Muslims Take Advantage Of Istiwa A Dzam Phenomenon To Determine Direction Of Qibla
KUALA LUMPUR: Muslims across the country took the opportunity to determine the direction of the Qibla in their respective locations following the Istiwa’ A’dzam phenomenon at 5.18pm Sunday (May 28).
Federal Territories Mufti Department Islamic affairs assistant officer (astronomy unit) Muhammad Saidul Marjuni said Istiwa' A'dzam is a phenomenon which occurs twice a year on May 28 (at 5.18pm) and July 16 (at 5.26pm) when the sun aligns directly above the Kaabah in Makkah, which is the Qibla or direction to face for Muslims to perform prayers.
"The shadow produced by the sun at that time (the time set on both dates) exactly points in the direction of the Qibla.
"We recommend Muslims to ensure the accuracy of the direction of the Qibla in their homes so that we can worship more accurately,” he told reporters after demonstrating the method of checking the direction of the Qibla to visitors to the International Book Fair, at the World Trade Centre Kuala Lumpur, here Sunday.
Muhammad Saidul explained to visitors how the direction of the Qibla can be determined, based on the direction of the shadow, using some objects which are usually easily found at home such as thread, paper and a stick.
In PENANG, the state Mufti Department issued a circular to all mosques to determine the direction of the Qibla, in conjunction with the Istiwa' A'dzam phenomenon, following the decision of the state Fatwa Committee.
Senior Mufti assistant (Astronomy), Muhammad Haniff Baderun, said that a total of 33 mosques have conducted a review, and there are still more than 174 mosques which need to do so, especially mosques built before the 1990s.
In SABAH, the weather was clear in most places Sunday, allowing people in the state to determine the Qibla direction at their respective homes.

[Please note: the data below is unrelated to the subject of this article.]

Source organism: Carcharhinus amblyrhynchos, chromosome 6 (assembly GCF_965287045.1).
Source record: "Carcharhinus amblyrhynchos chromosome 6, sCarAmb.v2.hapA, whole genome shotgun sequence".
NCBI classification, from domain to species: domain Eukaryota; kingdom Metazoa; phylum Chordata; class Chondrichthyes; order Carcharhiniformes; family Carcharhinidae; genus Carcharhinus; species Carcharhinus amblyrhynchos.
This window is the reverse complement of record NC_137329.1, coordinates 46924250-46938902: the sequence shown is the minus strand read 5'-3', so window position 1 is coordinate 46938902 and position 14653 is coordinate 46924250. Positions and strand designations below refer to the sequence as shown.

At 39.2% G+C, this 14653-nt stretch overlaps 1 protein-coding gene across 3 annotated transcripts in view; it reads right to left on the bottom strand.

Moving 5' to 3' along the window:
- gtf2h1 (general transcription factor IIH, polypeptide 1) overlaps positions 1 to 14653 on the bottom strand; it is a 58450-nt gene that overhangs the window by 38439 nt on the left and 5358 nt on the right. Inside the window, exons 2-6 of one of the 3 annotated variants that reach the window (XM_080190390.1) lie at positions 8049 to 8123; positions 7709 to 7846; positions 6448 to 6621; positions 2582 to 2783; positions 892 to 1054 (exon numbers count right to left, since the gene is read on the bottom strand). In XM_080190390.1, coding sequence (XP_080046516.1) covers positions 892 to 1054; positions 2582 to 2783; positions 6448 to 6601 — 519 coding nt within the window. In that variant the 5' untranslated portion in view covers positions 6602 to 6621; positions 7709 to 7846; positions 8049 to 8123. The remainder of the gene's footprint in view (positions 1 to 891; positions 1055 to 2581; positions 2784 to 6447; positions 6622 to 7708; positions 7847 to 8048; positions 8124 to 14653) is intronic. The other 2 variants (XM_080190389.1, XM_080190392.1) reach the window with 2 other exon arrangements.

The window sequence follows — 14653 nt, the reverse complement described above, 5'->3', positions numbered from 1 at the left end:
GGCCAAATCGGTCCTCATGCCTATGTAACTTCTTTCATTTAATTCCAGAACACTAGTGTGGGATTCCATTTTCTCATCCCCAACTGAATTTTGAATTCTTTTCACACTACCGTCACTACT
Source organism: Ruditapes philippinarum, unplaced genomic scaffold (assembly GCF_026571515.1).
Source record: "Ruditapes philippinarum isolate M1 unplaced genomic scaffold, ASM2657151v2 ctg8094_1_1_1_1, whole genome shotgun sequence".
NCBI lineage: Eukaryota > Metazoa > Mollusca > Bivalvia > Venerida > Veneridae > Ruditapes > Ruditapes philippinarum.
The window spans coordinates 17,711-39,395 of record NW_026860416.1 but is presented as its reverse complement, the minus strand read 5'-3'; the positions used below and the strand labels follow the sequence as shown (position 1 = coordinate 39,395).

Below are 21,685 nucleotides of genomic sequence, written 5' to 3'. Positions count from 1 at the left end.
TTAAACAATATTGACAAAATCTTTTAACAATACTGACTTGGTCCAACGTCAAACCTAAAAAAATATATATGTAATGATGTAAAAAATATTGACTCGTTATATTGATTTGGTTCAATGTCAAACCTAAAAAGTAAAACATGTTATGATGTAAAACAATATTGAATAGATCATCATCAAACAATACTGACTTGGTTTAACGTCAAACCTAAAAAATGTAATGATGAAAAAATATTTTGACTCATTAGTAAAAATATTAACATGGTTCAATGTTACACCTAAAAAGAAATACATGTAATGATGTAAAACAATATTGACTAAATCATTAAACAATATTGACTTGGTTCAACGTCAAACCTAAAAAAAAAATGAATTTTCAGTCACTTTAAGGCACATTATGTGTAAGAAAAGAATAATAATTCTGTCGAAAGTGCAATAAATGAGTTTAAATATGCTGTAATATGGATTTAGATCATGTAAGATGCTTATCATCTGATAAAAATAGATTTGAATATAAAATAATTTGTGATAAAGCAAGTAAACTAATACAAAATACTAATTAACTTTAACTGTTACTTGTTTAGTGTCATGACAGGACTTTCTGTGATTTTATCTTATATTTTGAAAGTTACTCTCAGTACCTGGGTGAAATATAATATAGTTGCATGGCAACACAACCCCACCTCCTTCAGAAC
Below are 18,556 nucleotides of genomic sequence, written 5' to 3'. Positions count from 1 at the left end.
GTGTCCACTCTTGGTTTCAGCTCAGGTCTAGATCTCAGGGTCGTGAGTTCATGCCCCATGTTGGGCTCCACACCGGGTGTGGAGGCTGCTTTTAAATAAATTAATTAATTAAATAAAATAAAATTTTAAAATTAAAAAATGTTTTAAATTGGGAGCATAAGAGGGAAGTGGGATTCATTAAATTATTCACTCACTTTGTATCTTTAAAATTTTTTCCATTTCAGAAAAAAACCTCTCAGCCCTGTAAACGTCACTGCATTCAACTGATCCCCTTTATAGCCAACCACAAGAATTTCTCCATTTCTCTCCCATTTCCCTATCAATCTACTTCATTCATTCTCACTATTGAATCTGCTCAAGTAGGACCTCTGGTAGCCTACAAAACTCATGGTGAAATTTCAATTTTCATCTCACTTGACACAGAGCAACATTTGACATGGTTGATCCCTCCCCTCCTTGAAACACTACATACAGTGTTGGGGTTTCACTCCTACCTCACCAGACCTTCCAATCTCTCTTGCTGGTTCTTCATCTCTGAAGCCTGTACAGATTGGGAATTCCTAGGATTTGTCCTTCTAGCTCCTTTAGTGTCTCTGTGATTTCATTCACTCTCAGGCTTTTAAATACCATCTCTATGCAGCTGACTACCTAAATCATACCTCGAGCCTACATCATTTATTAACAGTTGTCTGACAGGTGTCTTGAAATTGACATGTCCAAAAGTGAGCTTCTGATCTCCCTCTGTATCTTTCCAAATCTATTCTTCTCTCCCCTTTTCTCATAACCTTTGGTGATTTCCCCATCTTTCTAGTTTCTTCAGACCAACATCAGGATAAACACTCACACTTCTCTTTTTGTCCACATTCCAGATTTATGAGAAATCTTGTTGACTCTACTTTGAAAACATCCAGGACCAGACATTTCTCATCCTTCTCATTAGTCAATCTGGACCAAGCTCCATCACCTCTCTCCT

Among those who shared their experiences was the Imam of the Ar-Akmar Mosque in Kota Kinabalu, Mohd Muslihin Tamin, 64, who said that he and members of the mosque's committee informed the mosque's congregants about the Istiwa' A'dzam phenomenon since last week.
Deiryll Jonisan, 27, a teacher from Gayang, Tuaran, said that he was excited about Sunday's phenomenon because it allowed him to determine the direction of the Qibla which he previously did by just using a smartphone application.
In SARAWAK, the scorching weather around Bintulu, which is located in the central region of the state, gave the public the opportunity to witness the phenomenon of Istiwa' A'dzam at the Bintulu Astronomy Centre.
According to the principal assistant Mufti (astronomy division) at the state Mufti Department, Razalie Hussaini, about 50 people witnessed the phenomenon, including the centre's officials, Mufti department officials and representatives of mosques and surau around Bintulu.
Meanwhile, unfavourable weather conditions in some states made it difficult to determine the Qibla direction.
In KELANTAN, the efforts of several congregants from the Haji Mohamad Nor Mosque, Blok Pasir Puteh, Mengkebang in Kuala Krai, were unsuccessful when the cloudy weather caused no shadows to be seen in the open area at the mosque.
The imam of the mosque, Mohd Solleh Mohamad, said that all preparations had been made by the congregation early this morning, because they did not want to miss the opportunity to witness the Istiwa' A'dzam phenomenon.
In JOHOR, the cloudy weather meant that the shadow used to determine the direction of Qibla could not be seen clearly.
Johor Astronomy Club member, Azfanizam Abdul Aziz, 41, said that although the shadow was only slightly visible at exactly 5.18pm, it could still be used as a guide to determine the direction of the Qibla by using simple equipment, a vertical object such as a pencil. - Bernama
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